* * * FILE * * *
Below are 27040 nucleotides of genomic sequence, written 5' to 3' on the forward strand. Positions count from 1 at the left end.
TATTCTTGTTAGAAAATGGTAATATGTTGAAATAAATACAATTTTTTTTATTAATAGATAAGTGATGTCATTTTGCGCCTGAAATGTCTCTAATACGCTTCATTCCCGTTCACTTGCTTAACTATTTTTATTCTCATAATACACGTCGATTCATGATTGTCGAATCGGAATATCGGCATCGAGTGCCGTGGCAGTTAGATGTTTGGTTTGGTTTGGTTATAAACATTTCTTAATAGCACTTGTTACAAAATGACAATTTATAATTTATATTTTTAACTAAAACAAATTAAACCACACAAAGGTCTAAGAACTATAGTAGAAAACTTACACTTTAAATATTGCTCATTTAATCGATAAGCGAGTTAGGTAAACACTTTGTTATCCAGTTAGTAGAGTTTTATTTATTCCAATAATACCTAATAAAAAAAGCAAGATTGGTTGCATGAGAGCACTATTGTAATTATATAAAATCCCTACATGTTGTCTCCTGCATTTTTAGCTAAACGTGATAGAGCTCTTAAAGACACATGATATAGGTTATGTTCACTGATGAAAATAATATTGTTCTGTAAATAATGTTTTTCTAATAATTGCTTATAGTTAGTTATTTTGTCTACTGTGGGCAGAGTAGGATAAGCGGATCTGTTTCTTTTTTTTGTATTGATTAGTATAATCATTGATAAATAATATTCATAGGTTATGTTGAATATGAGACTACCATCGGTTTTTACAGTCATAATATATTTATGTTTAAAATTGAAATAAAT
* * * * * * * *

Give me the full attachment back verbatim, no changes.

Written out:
Below are 27040 nucleotides of genomic sequence, written 5' to 3' on the forward strand. Positions count from 1 at the left end.
TATTCTTGTTAGAAAATGGTAATATGTTGAAATAAATACAATTTTTTTTATTAATAGATAAGTGATGTCATTTTGCGCCTGAAATGTCTCTAATACGCTTCATTCCCGTTCACTTGCTTAACTATTTTTATTCTCATAATACACGTCGATTCATGATTGTCGAATCGGAATATCGGCATCGAGTGCCGTGGCAGTTAGATGTTTGGTTTGGTTTGGTTATAAACATTTCTTAATAGCACTTGTTACAAAATGACAATTTATAATTTATATTTTTAACTAAAACAAATTAAACCACACAAAGGTCTAAGAACTATAGTAGAAAACTTACACTTTAAATATTGCTCATTTAATCGATAAGCGAGTTAGGTAAACACTTTGTTATCCAGTTAGTAGAGTTTTATTTATTCCAATAATACCTAATAAAAAAAGCAAGATTGGTTGCATGAGAGCACTATTGTAATTATATAAAATCCCTACATGTTGTCTCCTGCATTTTTAGCTAAACGTGATAGAGCTCTTAAAGACACATGATATAGGTTATGTTCACTGATGAAAATAATATTGTTCTGTAAATAATGTTTTTCTAATAATTGCTTATAGTTAGTTATTTTGTCTACTGTGGGCAGAGTAGGATAAGCGGATCTGTTTCTTTTTTTTGTATTGATTAGTATAATCATTGATAAATAATATTCATAGGTTATGTTGAATATGAGACTACCATCGGTTTTTACAGTCATAATATATTTATGTTTAAAATTGAAATAAAT